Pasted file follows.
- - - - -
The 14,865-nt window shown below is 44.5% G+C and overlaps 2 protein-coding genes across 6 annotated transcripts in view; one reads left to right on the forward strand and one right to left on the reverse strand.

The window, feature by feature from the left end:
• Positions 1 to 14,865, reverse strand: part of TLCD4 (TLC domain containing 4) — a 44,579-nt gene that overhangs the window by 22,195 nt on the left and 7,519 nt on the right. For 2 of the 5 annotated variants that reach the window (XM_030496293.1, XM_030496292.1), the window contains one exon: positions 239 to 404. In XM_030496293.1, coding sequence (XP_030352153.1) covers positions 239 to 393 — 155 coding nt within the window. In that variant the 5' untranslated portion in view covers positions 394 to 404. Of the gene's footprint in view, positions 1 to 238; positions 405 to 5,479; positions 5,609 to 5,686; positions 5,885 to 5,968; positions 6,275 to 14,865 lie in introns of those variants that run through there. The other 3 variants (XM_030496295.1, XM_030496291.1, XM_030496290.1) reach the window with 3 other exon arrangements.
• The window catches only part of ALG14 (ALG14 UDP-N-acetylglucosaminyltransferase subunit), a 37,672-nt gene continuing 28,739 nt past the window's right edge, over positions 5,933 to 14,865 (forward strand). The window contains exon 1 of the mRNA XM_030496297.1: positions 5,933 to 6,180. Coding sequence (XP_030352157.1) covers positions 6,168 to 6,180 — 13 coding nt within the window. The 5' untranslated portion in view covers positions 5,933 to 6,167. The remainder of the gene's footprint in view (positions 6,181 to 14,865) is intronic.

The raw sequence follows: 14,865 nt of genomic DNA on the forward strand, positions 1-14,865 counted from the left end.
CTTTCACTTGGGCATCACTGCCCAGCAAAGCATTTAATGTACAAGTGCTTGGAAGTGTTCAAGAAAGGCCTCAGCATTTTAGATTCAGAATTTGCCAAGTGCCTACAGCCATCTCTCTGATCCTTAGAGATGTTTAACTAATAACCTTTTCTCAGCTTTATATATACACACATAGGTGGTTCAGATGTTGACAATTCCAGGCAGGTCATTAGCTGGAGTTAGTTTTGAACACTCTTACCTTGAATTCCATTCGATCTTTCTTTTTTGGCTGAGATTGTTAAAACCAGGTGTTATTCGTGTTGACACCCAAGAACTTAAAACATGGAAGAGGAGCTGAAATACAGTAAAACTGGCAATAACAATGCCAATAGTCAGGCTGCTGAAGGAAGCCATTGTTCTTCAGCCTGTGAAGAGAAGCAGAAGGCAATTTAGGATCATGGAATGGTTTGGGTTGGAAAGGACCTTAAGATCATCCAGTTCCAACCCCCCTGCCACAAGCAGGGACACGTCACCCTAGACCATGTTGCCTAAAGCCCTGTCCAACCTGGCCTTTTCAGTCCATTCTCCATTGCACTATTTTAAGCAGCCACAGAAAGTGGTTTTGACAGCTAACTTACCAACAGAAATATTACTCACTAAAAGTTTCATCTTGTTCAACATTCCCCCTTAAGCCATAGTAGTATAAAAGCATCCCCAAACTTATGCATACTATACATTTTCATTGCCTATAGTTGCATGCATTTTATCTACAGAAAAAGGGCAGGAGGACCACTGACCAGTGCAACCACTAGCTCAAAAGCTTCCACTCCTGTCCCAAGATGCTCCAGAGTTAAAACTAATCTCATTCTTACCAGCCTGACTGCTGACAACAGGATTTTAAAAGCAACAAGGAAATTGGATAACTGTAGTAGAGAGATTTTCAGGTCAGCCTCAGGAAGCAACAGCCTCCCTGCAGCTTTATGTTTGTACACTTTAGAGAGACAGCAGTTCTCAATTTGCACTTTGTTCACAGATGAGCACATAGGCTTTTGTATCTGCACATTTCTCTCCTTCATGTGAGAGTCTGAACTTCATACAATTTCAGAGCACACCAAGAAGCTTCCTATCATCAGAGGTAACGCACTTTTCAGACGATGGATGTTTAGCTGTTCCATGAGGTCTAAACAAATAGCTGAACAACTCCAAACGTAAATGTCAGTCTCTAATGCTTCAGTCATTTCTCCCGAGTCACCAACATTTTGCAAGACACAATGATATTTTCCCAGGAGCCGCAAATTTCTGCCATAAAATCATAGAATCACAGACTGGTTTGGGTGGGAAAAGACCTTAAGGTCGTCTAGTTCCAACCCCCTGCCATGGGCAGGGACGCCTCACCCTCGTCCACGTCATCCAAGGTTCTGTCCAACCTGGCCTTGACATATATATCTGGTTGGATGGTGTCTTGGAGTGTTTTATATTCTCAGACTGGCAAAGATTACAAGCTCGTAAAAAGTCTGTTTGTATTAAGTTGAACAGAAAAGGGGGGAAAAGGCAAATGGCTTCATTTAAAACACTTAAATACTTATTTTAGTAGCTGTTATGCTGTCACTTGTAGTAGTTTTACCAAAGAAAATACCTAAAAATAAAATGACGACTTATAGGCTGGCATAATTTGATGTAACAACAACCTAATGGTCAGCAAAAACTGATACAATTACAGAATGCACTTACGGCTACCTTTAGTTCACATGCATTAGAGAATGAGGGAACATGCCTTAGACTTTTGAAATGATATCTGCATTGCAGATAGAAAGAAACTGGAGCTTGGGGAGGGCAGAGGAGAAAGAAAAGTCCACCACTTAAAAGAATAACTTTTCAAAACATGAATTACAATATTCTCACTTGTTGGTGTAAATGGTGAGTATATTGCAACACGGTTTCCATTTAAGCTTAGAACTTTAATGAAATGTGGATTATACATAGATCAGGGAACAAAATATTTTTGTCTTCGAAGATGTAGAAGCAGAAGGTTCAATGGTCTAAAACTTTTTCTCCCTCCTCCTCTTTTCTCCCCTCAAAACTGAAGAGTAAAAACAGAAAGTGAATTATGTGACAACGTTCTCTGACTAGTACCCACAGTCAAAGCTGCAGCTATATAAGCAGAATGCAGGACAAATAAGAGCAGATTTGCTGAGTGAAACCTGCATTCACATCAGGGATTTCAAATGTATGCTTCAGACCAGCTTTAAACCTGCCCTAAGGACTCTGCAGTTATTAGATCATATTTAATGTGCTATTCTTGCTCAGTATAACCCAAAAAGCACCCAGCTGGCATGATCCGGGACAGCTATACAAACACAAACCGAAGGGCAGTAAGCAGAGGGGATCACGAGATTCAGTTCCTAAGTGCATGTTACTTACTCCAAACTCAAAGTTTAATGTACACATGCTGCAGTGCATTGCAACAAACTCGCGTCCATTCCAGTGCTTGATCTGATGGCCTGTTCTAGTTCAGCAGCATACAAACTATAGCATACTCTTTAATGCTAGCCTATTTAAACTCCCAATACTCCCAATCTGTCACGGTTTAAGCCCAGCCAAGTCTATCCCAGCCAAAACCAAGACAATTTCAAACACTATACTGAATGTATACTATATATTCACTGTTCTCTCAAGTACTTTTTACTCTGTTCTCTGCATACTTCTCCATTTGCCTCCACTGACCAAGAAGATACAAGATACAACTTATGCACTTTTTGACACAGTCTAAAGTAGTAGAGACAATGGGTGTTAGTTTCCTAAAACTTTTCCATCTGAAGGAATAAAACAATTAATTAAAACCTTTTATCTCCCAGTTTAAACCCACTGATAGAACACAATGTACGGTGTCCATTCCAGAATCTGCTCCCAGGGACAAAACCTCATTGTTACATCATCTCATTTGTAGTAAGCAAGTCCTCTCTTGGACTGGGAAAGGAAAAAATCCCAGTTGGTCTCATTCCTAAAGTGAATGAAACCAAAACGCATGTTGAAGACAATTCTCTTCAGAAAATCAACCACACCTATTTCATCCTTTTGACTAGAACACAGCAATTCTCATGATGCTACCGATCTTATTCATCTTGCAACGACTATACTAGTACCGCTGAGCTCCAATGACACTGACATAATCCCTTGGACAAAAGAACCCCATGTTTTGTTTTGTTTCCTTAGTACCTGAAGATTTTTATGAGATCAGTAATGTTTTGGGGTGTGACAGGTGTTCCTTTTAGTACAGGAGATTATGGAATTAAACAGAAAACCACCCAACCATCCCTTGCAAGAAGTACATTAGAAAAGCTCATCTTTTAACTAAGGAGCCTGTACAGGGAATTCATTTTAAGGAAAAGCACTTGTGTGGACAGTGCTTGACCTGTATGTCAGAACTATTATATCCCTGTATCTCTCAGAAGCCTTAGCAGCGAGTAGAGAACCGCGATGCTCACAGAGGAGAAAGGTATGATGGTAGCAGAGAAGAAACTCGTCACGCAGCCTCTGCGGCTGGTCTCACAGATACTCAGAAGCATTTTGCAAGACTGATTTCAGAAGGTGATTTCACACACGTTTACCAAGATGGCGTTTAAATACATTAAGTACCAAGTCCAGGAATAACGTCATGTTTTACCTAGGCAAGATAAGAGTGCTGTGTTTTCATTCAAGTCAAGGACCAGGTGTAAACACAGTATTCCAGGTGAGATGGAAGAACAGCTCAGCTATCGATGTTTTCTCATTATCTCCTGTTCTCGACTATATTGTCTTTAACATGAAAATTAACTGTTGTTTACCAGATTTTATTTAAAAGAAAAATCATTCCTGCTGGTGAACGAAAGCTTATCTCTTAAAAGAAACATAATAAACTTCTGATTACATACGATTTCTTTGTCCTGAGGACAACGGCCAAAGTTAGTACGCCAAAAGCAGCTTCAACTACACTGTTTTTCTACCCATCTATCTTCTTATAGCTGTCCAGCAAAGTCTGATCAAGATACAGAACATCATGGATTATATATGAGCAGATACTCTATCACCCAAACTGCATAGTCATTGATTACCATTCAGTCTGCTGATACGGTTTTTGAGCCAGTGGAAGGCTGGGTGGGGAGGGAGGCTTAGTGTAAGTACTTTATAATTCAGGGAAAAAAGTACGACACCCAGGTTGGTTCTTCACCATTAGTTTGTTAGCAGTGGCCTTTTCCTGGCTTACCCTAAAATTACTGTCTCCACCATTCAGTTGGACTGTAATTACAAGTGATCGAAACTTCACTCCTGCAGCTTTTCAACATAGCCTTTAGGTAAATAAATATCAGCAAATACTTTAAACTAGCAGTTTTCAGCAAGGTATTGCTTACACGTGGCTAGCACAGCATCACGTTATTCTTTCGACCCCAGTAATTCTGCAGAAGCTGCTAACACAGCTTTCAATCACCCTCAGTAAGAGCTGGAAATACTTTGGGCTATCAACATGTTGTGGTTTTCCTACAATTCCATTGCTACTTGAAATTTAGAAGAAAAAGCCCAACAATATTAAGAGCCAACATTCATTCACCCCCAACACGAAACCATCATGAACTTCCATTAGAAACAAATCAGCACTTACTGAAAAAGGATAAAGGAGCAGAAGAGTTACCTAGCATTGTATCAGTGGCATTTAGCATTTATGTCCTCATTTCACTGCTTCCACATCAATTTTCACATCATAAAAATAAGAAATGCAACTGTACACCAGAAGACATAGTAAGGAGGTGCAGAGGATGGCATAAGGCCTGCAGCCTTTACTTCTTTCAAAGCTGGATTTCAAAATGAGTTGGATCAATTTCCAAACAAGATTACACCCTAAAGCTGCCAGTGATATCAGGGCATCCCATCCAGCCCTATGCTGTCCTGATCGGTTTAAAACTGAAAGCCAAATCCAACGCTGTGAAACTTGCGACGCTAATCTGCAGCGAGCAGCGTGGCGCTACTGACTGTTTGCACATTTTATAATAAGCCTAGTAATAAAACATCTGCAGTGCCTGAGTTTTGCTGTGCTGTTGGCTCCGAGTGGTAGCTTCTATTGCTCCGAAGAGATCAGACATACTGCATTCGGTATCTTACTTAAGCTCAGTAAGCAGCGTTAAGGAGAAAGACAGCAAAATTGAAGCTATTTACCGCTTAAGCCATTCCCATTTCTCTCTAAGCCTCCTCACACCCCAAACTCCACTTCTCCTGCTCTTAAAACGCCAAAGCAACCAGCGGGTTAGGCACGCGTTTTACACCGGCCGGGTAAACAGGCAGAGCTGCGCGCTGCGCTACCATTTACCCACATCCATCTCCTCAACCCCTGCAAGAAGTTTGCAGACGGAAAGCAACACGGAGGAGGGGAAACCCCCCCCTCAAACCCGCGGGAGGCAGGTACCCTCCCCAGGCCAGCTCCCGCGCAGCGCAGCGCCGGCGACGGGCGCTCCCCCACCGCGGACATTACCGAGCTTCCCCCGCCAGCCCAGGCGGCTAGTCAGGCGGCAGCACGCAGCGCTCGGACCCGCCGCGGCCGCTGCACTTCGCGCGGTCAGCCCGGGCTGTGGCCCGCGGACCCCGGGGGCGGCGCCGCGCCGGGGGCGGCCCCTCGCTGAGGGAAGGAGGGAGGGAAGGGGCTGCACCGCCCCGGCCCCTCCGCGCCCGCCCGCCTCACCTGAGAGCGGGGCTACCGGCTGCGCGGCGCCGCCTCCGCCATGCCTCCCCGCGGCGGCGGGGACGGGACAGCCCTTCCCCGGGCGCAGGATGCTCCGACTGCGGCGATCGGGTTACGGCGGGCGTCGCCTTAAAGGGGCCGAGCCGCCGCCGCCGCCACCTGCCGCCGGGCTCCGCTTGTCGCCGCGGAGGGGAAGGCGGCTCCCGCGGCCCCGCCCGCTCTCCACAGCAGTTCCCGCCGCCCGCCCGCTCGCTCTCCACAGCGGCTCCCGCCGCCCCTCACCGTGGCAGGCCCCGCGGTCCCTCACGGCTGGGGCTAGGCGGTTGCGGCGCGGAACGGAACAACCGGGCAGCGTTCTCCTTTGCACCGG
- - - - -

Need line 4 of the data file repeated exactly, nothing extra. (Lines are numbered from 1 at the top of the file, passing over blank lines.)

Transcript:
• The window catches only part of ALG14 (ALG14 UDP-N-acetylglucosaminyltransferase subunit), a 37,672-nt gene continuing 28,739 nt past the window's right edge, over positions 5,933 to 14,865 (forward strand). The window contains exon 1 of the mRNA XM_030496297.1: positions 5,933 to 6,180. Coding sequence (XP_030352157.1) covers positions 6,168 to 6,180 — 13 coding nt within the window. The 5' untranslated portion in view covers positions 5,933 to 6,167. The remainder of the gene's footprint in view (positions 6,181 to 14,865) is intronic.